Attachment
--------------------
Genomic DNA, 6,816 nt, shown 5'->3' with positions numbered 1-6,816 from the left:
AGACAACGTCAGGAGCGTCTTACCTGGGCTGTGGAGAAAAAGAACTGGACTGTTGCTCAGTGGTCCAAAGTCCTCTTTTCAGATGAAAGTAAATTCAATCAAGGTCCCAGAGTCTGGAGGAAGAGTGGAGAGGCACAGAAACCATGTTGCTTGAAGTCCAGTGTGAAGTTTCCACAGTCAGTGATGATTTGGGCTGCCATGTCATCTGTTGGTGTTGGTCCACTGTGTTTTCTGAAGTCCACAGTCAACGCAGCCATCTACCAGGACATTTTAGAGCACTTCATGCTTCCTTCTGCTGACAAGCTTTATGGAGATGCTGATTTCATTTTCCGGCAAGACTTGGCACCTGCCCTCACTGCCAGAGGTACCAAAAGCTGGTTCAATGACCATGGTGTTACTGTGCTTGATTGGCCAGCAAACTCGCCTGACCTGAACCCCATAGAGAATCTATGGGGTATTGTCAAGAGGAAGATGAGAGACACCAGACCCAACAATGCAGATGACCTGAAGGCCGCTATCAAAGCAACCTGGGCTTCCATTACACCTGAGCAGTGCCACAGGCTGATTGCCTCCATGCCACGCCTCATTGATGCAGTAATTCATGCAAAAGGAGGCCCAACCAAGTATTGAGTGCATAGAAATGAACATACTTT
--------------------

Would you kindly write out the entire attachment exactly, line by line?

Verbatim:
Genomic DNA, 6,816 nt, shown 5'->3' with positions numbered 1-6,816 from the left:
AGACAACGTCAGGAGCGTCTTACCTGGGCTGTGGAGAAAAAGAACTGGACTGTTGCTCAGTGGTCCAAAGTCCTCTTTTCAGATGAAAGTAAATTCAATCAAGGTCCCAGAGTCTGGAGGAAGAGTGGAGAGGCACAGAAACCATGTTGCTTGAAGTCCAGTGTGAAGTTTCCACAGTCAGTGATGATTTGGGCTGCCATGTCATCTGTTGGTGTTGGTCCACTGTGTTTTCTGAAGTCCACAGTCAACGCAGCCATCTACCAGGACATTTTAGAGCACTTCATGCTTCCTTCTGCTGACAAGCTTTATGGAGATGCTGATTTCATTTTCCGGCAAGACTTGGCACCTGCCCTCACTGCCAGAGGTACCAAAAGCTGGTTCAATGACCATGGTGTTACTGTGCTTGATTGGCCAGCAAACTCGCCTGACCTGAACCCCATAGAGAATCTATGGGGTATTGTCAAGAGGAAGATGAGAGACACCAGACCCAACAATGCAGATGACCTGAAGGCCGCTATCAAAGCAACCTGGGCTTCCATTACACCTGAGCAGTGCCACAGGCTGATTGCCTCCATGCCACGCCTCATTGATGCAGTAATTCATGCAAAAGGAGGCCCAACCAAGTATTGAGTGCATAGAAATGAACATACTTT